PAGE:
Donors help students and others taste sweet success
We work as a team when it comes to philanthropy. It’s “Jim and Rhonda.”
The doorbell rang.
The postman handed Jim Seacrest a box.
It was from Canada. It was addressed to him and his wife, Rhonda. Inside was a bottle of Canadian maple syrup and a letter from a young singer who had traveled to an opera contest in Ireland, along with other UNL singers, on a trip the Seacrests had sponsored.
I had the time of my life going to Ireland. On the way home, I thought, “How can I thank you?” I hope you enjoy this bottle of syrup and think of me every time you use it.
Over the years, the Seacrests have helped many young people connect with the arts. Jim grew up in a newspaper family with a long tradition of giving back. Rhonda grew up in North Platte, a town famous for its philanthropy.
Helping young people, they say, is especially sweet.
From a conversation with Jim:
We work as a team when it comes to philanthropy. It’s “Jim and Rhonda.” If you get one of us working for you, chances are very good that you’ll get us both. We bounce things off each other and it flies or it doesn’t fly.
But sometimes I have to give full credit to my wife. She comes up with some wonderful ideas that I never thought of. She is all heart.
One day, Rhonda was attending a meeting downtown at the old Hilton. She looked out the window and watched all these school buses arrive downtown, with Lincoln kids coming to the Sheldon. She thought, “All these kids have an opportunity that kids in western Nebraska don’t.”
She talked to people at the Sheldon about taking some of their wonderful works around the state, and now this is the 25th anniversary of Sheldon Statewide – one of the most successful programs the Sheldon has ever done.
We support the arts and humanities. We support the university. We’ve sent opera students on two trips to the opera finals in Waterford, Ireland. The second time, they won the international award. That was the first time it was awarded outside of Europe.
Our philanthropy is geared toward helping that single individual. We figure we can’t change the world. But we can start with our community, helping one person at a time. It’s not about the money. It’s about what the money can do.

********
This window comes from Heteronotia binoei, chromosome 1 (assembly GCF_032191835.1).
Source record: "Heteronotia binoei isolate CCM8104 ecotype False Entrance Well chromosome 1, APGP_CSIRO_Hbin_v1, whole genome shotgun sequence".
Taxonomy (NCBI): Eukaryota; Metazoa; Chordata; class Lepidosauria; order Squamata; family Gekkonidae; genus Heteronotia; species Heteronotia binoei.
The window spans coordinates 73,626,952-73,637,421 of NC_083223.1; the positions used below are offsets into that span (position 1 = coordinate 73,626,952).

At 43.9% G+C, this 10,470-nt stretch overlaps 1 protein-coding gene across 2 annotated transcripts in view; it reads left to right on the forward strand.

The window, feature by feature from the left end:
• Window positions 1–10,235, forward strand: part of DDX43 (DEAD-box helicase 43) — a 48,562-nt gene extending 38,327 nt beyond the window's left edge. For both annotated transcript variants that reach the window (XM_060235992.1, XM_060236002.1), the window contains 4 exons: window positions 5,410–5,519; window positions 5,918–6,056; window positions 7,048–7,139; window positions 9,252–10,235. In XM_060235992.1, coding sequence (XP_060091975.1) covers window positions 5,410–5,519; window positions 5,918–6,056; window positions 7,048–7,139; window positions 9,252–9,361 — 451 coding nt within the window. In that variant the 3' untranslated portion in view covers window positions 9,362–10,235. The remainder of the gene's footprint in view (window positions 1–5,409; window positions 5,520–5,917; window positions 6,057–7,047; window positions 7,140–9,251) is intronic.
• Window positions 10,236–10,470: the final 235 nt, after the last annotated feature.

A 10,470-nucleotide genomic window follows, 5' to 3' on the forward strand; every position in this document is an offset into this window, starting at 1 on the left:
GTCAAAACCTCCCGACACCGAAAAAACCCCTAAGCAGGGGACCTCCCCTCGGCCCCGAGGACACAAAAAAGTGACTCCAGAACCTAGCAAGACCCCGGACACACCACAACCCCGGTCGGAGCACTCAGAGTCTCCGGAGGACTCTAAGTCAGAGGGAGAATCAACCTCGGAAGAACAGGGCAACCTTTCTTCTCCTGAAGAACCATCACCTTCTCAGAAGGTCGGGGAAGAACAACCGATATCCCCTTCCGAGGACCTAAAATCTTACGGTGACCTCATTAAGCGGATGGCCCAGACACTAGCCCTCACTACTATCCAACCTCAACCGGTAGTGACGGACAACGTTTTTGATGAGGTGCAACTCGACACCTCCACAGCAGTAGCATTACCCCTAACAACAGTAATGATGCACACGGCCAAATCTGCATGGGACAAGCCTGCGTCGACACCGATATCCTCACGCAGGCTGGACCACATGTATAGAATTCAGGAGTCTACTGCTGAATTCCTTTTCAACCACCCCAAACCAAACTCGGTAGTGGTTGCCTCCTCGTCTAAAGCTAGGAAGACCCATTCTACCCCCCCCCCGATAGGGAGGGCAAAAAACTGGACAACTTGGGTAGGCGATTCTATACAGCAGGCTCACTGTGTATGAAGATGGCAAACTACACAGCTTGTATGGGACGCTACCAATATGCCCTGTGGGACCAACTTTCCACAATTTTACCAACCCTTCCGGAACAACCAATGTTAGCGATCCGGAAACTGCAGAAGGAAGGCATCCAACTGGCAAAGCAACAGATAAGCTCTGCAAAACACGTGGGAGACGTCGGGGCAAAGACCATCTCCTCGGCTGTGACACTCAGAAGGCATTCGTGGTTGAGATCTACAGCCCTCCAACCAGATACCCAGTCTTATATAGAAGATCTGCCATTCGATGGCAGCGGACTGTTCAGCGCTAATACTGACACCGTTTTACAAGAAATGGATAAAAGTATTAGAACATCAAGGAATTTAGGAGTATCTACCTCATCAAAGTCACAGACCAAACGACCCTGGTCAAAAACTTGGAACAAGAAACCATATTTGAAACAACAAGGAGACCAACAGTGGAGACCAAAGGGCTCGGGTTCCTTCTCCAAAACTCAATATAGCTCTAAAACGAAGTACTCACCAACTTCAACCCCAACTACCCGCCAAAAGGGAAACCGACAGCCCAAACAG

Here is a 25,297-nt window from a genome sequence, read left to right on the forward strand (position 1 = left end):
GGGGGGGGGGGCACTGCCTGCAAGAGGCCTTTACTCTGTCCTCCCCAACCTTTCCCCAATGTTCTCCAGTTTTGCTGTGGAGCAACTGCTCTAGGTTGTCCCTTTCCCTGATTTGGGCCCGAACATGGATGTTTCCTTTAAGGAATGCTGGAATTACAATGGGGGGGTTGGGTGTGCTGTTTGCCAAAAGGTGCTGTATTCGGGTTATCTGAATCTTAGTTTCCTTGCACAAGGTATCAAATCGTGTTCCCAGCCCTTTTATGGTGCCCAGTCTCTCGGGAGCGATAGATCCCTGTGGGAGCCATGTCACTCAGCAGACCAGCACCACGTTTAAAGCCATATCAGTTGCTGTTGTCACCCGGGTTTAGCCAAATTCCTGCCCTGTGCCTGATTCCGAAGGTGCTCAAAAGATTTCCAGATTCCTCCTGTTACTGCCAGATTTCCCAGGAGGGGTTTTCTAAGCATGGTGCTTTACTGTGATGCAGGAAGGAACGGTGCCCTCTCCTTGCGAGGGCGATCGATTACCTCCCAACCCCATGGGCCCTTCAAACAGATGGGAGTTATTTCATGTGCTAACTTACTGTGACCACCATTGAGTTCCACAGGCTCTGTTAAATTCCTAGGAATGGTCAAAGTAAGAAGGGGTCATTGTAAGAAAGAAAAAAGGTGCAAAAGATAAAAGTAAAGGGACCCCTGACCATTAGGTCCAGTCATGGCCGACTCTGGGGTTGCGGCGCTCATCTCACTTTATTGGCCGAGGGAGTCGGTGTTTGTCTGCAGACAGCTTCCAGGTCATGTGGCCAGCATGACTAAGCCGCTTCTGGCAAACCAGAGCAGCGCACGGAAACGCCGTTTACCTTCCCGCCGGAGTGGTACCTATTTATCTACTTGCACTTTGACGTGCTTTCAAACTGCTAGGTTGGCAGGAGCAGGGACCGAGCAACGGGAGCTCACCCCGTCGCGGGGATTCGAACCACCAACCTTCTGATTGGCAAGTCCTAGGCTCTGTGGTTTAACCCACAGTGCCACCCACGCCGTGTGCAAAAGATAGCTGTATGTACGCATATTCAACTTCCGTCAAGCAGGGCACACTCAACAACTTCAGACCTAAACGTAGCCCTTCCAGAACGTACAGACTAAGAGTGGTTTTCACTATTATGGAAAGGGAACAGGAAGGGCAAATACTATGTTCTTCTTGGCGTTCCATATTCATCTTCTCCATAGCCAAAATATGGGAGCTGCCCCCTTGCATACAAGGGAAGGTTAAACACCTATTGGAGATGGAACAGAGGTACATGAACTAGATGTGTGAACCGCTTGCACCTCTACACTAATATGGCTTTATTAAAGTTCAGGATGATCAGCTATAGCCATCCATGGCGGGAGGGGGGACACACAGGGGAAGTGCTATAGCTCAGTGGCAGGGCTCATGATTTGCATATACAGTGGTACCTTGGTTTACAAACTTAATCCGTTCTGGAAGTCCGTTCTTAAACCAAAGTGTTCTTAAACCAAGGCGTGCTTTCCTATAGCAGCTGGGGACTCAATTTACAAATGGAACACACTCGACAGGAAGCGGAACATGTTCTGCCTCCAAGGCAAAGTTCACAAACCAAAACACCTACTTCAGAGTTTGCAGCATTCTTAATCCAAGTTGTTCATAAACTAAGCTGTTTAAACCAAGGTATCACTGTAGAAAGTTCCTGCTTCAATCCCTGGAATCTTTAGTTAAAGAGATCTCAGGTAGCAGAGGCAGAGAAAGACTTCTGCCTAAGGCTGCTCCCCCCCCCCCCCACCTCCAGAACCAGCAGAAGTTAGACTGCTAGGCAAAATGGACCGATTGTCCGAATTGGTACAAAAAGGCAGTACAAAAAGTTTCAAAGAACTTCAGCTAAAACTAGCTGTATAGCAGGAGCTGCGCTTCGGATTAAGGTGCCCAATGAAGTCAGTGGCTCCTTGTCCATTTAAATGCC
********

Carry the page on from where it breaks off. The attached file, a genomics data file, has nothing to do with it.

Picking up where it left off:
A few years ago, the editor of the North Platte paper talked to us about how the music had gone out of a fabulous antique wooden carousel in a North Platte park. Giving money to restore that carousel has been one of our favorite gifts. We still get letters and photos of people with their grandchildren on it, saying how much they love its organ music.
People are so nice. If you give them a chance, they’ll respond.
Is philanthropy learned or inherited? Well, my grandfather, J.C. Seacrest, died 60 years ago when I was 4. I’m still finding out things he did. I learned just four or five years ago that he would find traveling operas that performed at the Lyric Theatre in Chicago and think, “I bet the people of Lincoln would love to see this.” He’d give them the money to perform in Lincoln. If something good happened to Lincoln, he was like, “Here’s a check. Hope you’re successful.”
Same with my Uncle Fred. Every time he’d read that someone was starting a Methodist Church in the state, he’d send a check.
But I suspect my father, Joe W., was my biggest influence. He and my mother were benefactors of many things, including scholarships for young women at the university. One day, when I was very young, my father showed me thank you letters from those students.
All these great people who’ve gone before us have left large footprints. My wife and I just try to follow in those footprints. We would like to think that when we leave this world, we’ll leave it a better place.
Student support is a top priority of the Campaign for Nebraska. If – like the Seacrests – you also would like to help students at the University of Nebraska, please consider giving online or contact the University of Nebraska Foundation at 800-432-3216.